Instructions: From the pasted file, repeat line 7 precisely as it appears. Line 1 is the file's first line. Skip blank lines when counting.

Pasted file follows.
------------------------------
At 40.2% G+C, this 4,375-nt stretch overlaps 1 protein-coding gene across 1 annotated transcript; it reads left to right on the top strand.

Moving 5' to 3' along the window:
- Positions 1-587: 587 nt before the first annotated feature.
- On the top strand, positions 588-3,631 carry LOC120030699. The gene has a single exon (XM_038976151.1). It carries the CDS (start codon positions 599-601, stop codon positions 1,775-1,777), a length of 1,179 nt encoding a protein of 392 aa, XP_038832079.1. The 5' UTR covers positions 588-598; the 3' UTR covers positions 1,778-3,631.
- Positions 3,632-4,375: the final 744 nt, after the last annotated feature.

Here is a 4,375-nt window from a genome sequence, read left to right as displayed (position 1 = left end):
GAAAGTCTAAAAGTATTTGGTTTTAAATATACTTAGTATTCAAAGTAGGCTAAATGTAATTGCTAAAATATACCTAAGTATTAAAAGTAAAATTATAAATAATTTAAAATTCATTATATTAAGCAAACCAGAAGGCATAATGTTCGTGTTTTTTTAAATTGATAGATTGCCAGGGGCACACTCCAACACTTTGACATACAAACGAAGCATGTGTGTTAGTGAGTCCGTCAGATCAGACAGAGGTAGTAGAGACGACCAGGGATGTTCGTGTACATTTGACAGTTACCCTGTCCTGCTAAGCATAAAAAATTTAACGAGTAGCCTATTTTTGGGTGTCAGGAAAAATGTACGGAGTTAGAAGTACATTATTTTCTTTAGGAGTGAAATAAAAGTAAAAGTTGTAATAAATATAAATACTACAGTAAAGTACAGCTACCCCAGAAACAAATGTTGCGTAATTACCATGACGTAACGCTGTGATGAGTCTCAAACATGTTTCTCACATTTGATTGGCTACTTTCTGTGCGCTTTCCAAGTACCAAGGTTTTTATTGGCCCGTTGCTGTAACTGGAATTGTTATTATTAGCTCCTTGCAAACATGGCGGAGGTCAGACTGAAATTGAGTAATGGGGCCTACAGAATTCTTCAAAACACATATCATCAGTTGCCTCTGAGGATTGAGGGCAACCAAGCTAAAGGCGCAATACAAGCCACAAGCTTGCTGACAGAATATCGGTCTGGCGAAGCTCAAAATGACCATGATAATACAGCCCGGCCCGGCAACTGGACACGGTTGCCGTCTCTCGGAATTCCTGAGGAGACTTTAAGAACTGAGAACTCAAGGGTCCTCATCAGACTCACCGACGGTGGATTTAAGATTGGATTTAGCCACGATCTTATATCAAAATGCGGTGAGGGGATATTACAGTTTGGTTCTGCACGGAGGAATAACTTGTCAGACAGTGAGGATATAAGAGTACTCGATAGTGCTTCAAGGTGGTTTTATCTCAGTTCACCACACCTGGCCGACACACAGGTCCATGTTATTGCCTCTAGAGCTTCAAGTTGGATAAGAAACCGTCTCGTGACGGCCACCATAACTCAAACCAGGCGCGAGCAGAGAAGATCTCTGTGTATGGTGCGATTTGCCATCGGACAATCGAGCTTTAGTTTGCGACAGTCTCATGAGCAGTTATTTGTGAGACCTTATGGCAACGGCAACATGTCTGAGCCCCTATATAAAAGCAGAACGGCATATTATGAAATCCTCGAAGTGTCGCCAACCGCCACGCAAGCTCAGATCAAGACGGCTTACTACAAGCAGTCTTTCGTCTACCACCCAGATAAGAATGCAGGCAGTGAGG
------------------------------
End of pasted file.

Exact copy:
GAAAGTCTAAAAGTATTTGGTTTTAAATATACTTAGTATTCAAAGTAGGCTAAATGTAATTGCTAAAATATACCTAAGTATTAAAAGTAAAATTATAAATAATTTAAAATTCATTATATTAAGCAAACCAGAAGGCATAATGTTCGTGTTTTTTTAAATTGATAGATTGCCAGGGGCACACTCCAACACTTTGACATACAAACGAAGCATGTGTGTTAGTGAGTCCGTCAGATCAGACAGAGGTAGTAGAGACGACCAGGGATGTTCGTGTACATTTGACAGTTACCCTGTCCTGCTAAGCATAAAAAATTTAACGAGTAGCCTATTTTTGGGTGTCAGGAAAAATGTACGGAGTTAGAAGTACATTATTTTCTTTAGGAGTGAAATAAAAGTAAAAGTTGTAATAAATATAAATACTACAGTAAAGTACAGCTACCCCAGAAACAAATGTTGCGTAATTACCATGACGTAACGCTGTGATGAGTCTCAAACATGTTTCTCACATTTGATTGGCTACTTTCTGTGCGCTTTCCAAGTACCAAGGTTTTTATTGGCCCGTTGCTGTAACTGGAATTGTTATTATTAGCTCCTTGCAAACATGGCGGAGGTCAGACTGAAATTGAGTAATGGGGCCTACAGAATTCTTCAAAACACATATCATCAGTTGCCTCTGAGGATTGAGGGCAACCAAGCTAAAGGCGCAATACAAGCCACAAGCTTGCTGACAGAATATCGGTCTGGCGAAGCTCAAAATGACCATGATAATACAGCCCGGCCCGGCAACTGGACACGGTTGCCGTCTCTCGGAATTCCTGAGGAGACTTTAAGAACTGAGAACTCAAGGGTCCTCATCAGACTCACCGACGGTGGATTTAAGATTGGATTTAGCCACGATCTTATATCAAAATGCGGTGAGGGGATATTACAGTTTGGTTCTGCACGGAGGAATAACTTGTCAGACAGTGAGGATATAAGAGTACTCGATAGTGCTTCAAGGTGGTTTTATCTCAGTTCACCACACCTGGCCGACACACAGGTCCATGTTATTGCCTCTAGAGCTTCAAGTTGGATAAGAAACCGTCTCGTGACGGCCACCATAACTCAAACCAGGCGCGAGCAGAGAAGATCTCTGTGTATGGTGCGATTTGCCATCGGACAATCGAGCTTTAGTTTGCGACAGTCTCATGAGCAGTTATTTGTGAGACCTTATGGCAACGGCAACATGTCTGAGCCCCTATATAAAAGCAGAACGGCATATTATGAAATCCTCGAAGTGTCGCCAACCGCCACGCAAGCTCAGATCAAGACGGCTTACTACAAGCAGTCTTTCGTCTACCACCCAGATAAGAATGCAGGCAGTGAGG